This week’s tip-sheet concerns the remedies available to states where they are party to a contract procured through bribery. We discuss the pros and cons of rescission and termination as well as the reasons why a state may choose to re-negotiate contracts that have been affected by bribery. We also consider the risk of waiver that can occur when a decision to terminate or rescind is not taken quickly enough. Our tip-sheet is available here.
Click through here for a quick summary of the key issues on the tort of bribery that states, and indeed any victim of bribery, should know. Our tip-sheet covers the basic legal principles, identifying available defendants, the circumstances when a claim can be brought and the facts that must be established to bring a successful claim. It also considers the available remedies and the impact on contractual relationships.
In our latest briefing, we consider the various civil claims and remedies available to states that are victims of bribery. The law of England, and the law of other common law jurisdictions, allow states to pursue claims not only against the bribe-payer and recipient, and but also against those who assisted in the bribery scheme. Those “assisters” are not confined to companies or other legal entities used to pay or receive bribes, or to launder their proceeds, but could extend to advisers such as lawyers and accountants, or to financial institutions. Depending on the type of claim deployed and the circumstances, a state can seek to recover the value of the bribe, the bribe itself or property acquired with it, or compensation for all of losses that have been suffered. There are also powers to rescind or terminate contracts with the wrongdoers.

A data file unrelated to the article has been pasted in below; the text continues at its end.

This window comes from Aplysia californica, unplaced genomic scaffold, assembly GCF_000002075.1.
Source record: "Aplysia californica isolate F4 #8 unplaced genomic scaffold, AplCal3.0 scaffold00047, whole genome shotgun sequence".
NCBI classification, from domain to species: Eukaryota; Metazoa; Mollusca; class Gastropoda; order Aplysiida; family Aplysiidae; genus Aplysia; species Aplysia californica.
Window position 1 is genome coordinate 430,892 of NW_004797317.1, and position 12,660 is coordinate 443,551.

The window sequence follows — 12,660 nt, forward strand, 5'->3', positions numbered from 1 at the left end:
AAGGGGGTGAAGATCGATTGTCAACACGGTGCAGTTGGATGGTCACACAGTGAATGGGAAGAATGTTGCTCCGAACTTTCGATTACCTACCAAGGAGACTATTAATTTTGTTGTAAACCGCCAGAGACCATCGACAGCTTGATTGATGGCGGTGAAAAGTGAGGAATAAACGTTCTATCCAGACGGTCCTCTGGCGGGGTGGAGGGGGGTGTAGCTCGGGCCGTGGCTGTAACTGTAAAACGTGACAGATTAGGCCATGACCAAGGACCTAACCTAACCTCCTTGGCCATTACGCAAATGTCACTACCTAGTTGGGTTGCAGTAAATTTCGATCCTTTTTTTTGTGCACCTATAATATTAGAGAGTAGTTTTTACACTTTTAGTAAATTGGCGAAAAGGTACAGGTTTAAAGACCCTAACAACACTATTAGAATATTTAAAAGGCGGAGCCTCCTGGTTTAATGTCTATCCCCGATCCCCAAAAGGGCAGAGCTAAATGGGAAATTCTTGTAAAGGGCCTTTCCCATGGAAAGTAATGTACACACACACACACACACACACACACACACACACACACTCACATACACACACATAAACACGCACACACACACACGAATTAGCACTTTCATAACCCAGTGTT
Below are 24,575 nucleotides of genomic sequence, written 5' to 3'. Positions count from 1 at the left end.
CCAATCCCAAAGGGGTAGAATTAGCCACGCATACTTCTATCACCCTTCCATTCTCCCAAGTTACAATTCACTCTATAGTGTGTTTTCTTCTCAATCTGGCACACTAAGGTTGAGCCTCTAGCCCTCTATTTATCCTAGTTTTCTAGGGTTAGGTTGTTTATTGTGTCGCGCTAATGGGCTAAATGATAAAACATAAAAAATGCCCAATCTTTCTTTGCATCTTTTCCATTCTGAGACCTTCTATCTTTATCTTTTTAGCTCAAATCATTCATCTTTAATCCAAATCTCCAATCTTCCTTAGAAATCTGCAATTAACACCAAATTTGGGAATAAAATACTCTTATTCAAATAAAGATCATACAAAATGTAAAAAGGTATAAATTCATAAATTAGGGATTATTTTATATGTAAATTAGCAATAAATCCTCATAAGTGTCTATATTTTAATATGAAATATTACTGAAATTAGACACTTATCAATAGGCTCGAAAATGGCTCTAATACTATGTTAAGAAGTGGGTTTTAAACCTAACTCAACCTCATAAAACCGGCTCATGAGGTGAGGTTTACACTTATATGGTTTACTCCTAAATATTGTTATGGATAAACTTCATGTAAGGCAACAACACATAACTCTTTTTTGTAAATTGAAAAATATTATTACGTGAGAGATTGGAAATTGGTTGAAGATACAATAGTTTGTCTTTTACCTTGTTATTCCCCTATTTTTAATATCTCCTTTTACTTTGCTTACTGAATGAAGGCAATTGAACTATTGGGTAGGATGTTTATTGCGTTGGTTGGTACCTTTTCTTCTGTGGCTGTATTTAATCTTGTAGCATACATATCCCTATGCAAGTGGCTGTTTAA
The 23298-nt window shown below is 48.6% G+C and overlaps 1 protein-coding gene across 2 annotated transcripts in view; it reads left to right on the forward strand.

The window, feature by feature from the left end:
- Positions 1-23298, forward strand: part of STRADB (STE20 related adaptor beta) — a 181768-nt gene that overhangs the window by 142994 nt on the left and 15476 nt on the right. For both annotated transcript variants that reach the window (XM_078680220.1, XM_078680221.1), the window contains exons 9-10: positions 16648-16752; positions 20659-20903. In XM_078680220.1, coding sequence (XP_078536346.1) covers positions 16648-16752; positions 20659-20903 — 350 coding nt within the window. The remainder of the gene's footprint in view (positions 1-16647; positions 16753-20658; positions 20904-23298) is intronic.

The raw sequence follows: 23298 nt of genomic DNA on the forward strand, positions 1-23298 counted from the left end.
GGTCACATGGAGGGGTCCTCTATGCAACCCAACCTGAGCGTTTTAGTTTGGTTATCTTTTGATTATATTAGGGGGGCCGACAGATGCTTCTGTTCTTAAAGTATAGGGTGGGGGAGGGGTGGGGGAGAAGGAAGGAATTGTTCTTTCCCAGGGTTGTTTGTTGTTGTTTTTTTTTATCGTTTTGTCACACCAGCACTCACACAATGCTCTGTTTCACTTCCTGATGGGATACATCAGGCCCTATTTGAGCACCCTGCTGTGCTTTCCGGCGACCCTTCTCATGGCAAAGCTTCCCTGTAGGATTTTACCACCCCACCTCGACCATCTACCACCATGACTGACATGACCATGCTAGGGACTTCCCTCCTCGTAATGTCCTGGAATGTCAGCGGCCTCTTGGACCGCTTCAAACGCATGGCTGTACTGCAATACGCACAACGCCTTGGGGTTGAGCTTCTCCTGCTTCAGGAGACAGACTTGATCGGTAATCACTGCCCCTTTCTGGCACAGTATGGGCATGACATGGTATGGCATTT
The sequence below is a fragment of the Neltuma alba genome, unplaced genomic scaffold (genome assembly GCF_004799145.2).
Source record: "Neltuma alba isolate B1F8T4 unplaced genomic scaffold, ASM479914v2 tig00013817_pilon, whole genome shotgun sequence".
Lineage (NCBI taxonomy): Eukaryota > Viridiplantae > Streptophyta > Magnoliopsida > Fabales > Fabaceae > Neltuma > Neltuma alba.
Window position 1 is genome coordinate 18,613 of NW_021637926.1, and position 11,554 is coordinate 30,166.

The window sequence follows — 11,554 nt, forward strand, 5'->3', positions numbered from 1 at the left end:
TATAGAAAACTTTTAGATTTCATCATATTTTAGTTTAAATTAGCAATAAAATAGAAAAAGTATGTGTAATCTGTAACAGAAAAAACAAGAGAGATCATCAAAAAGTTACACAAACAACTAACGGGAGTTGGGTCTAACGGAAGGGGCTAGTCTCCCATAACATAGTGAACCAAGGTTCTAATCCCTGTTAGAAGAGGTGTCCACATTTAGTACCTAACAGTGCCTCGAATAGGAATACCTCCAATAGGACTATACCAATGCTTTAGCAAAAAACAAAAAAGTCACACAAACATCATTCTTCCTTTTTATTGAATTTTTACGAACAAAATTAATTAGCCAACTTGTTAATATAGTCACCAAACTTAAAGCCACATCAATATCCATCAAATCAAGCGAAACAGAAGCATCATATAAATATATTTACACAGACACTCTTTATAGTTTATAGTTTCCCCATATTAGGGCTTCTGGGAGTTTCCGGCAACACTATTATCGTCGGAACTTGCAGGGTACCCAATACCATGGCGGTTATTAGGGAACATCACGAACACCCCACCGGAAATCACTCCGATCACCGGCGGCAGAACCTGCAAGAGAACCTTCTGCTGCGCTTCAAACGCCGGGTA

The range of available claims and remedies inevitably creates complexity, and careful analysis of the facts is required to choose the right claim. Should a state terminate the contract and seek its losses for the other side’s breach or should it rescind the contract, putting each party back in the position they were in before the contract was agreed (less the bribe)? Where a bribe-taking public official has hidden his ill-gotten gains in inaccessible jurisdictions, are there any third parties who assisted his breach who would be susceptible for a claim? This note considers only the English position: there will be additional complexity, nuance and also opportunity if there are competing candidates for the applicable law.
Our briefing, “Civil claims for bribery”, appears here.